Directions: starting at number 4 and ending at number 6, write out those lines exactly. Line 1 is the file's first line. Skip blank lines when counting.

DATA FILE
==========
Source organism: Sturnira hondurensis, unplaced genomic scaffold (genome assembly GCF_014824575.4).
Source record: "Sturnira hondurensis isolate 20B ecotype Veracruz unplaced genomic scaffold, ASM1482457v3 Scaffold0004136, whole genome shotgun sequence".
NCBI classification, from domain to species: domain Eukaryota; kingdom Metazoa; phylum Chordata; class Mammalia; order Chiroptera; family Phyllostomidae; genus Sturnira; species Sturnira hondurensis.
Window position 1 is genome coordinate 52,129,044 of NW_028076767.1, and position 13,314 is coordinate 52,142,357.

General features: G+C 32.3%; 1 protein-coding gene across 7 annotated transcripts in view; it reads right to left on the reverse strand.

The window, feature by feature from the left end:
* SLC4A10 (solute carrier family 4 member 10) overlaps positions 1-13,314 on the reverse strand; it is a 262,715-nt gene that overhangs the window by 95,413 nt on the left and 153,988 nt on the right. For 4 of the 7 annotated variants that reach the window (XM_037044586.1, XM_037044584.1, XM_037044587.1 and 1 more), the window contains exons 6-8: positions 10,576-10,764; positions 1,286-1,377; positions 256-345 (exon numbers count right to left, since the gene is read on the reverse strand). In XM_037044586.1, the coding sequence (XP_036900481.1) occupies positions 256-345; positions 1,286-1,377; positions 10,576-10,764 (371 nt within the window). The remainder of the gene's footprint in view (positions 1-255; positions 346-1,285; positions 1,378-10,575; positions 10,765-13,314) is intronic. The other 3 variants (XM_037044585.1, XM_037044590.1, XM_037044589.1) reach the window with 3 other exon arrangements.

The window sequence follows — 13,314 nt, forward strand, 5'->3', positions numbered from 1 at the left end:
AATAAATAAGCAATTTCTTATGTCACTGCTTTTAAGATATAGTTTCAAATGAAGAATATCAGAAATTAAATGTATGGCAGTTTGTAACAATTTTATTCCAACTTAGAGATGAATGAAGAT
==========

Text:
Window position 1 is genome coordinate 52,129,044 of NW_028076767.1, and position 13,314 is coordinate 52,142,357.

General features: G+C 32.3%; 1 protein-coding gene across 7 annotated transcripts in view; it reads right to left on the reverse strand.

The window, feature by feature from the left end: